Seven Strategies to Foster Hyper-Performing Teams

August 23, 2012 · 0 comments

Hyper-performing teams do exist. I know teams that are an order of magnitude more productive than average teams. Achieving hyper-performance is possible if everyone on the team has the skills and a burning passion to do their best. Here are seven tips that can help your team become high performing, if not hyper-performing:

1. Know and trust each other
Group dynamics come into play whenever two or more are gathered in any activity. Teams typically go through phases sometimes referred to as forming and storming before reaching performing. To work well together we have to know each other, how we think, and our intentions. Doing things together both at work and at play is invaluable for bringing individuals together as a team.

2. Embrace a joint aesthetic
When everyone is on the same page and shares a common vocabulary for design and implementation, it fosters joint code ownership and cross-functional team members. This lets everyone on the team work on any part of the code.

3. Work in a common space
Being able to look up and see the people you work with, ask questions, or just share a laugh, is invaluable for collaboration. Knock down walls and cubical dividers so the whole team can see each other as they work.

4. Collaborate on everything
When used correctly, pairing, spiking, and swarming can more quickly solve problems and get tasks done. Working together brings team members closer and propagates knowledge across team members.

5. Embrace all the practices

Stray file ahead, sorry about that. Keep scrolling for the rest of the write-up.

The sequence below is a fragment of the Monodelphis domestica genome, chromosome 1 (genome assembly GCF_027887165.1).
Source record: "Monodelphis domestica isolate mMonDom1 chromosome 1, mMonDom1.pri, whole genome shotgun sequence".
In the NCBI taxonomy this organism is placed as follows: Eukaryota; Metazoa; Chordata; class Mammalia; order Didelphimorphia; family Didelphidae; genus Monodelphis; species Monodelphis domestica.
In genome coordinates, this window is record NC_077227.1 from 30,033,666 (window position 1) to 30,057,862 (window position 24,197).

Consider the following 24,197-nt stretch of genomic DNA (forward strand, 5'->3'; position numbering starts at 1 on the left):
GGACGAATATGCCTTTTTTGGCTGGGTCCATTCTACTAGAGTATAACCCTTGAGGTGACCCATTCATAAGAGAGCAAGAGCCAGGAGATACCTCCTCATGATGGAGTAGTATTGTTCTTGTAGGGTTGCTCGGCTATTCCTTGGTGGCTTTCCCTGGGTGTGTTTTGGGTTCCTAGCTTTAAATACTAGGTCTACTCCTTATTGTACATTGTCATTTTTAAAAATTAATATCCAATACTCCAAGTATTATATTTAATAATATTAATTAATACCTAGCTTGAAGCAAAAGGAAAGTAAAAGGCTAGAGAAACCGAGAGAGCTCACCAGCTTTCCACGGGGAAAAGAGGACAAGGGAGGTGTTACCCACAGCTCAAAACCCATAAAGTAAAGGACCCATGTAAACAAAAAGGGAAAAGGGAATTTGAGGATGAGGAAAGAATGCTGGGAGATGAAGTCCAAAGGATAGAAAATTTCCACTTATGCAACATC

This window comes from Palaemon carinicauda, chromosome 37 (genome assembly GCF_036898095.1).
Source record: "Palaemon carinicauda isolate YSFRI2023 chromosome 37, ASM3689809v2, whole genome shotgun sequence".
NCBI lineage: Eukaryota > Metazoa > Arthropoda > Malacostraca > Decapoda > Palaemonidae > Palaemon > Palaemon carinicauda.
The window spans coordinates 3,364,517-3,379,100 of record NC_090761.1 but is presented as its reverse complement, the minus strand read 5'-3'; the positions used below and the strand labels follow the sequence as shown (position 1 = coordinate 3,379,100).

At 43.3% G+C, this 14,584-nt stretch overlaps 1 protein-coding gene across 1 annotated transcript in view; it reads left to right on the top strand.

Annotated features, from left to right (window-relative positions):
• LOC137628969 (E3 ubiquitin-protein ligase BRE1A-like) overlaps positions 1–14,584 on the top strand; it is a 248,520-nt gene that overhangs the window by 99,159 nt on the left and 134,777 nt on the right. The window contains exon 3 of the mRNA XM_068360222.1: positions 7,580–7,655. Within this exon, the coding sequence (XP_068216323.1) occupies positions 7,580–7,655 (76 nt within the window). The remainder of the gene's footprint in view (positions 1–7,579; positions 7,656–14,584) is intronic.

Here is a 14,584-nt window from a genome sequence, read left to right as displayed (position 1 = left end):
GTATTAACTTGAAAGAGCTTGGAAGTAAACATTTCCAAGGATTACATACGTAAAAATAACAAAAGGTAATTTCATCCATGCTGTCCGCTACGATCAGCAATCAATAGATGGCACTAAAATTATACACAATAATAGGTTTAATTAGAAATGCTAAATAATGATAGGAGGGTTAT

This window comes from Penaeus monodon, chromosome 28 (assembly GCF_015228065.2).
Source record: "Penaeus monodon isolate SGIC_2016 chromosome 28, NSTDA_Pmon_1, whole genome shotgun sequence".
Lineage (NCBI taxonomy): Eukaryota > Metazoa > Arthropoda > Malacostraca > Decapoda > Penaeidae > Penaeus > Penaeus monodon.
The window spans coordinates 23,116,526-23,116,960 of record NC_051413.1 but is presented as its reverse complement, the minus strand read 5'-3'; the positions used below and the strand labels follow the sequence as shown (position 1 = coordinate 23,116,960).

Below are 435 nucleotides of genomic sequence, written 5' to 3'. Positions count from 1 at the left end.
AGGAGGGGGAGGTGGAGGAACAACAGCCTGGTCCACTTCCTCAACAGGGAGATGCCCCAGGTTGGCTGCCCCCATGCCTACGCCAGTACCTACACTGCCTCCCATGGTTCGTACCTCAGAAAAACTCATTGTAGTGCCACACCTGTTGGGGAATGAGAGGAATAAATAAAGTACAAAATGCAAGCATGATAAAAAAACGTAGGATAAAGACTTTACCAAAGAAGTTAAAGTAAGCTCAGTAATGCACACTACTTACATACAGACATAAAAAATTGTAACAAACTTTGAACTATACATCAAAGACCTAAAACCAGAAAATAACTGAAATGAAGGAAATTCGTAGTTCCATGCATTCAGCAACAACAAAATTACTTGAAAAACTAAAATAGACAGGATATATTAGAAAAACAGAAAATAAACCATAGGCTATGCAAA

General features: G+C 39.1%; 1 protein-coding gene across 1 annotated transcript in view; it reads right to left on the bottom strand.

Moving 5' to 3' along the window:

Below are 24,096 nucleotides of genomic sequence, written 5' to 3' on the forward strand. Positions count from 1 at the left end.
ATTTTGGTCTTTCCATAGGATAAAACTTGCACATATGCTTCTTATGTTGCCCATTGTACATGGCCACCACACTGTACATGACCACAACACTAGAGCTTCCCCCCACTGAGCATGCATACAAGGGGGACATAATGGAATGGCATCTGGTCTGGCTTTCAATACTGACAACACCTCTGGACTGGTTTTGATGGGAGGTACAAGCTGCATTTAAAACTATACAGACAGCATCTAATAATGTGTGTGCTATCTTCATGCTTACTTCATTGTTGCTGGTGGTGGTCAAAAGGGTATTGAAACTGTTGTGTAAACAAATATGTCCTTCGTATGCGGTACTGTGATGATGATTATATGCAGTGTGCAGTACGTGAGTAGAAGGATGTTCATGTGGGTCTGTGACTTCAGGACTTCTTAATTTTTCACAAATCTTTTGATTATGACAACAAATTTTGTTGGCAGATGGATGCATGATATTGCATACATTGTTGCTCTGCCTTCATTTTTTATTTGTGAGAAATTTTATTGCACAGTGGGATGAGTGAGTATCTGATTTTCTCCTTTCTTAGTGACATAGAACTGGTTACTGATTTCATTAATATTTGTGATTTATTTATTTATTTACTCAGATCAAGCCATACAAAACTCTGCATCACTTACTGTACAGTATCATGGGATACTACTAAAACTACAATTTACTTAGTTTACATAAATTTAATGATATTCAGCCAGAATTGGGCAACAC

Scrum is a minimal framework for effectively implementing eXtreme Programming practices. Every practice in Scrum and XP has a purpose designed to mitigate a common problem in software development. You don’t have to do all the practices all of the time, but the whole team should understand the practices of Scrum and XP, and if the team decides not to do some of them, they should have alternate means for mitigating the issues those practices address.

6. Get support and trust from management
Writing good software takes a great deal of creativity and courage. We have to know and support others visions to enroll them in supporting our visions. Part of being a good manager is doing this. Another part of being a good manager is  getting out of the way and letting the team perform.

7. Encourage technical excellence
Technical debt is a huge productivity killer. Focusing on quality pays back dividends very quickly. Quality is important on all projects but in iterative software development where we are continually going back and enhancing existing code, it becomes crucial.

Every hyper-performing team I’ve ever worked with (and there are quite a few of them) embrace all of these strategies. They didn’t get there all at once but rather one step at a time. The more we do them, the better we become.

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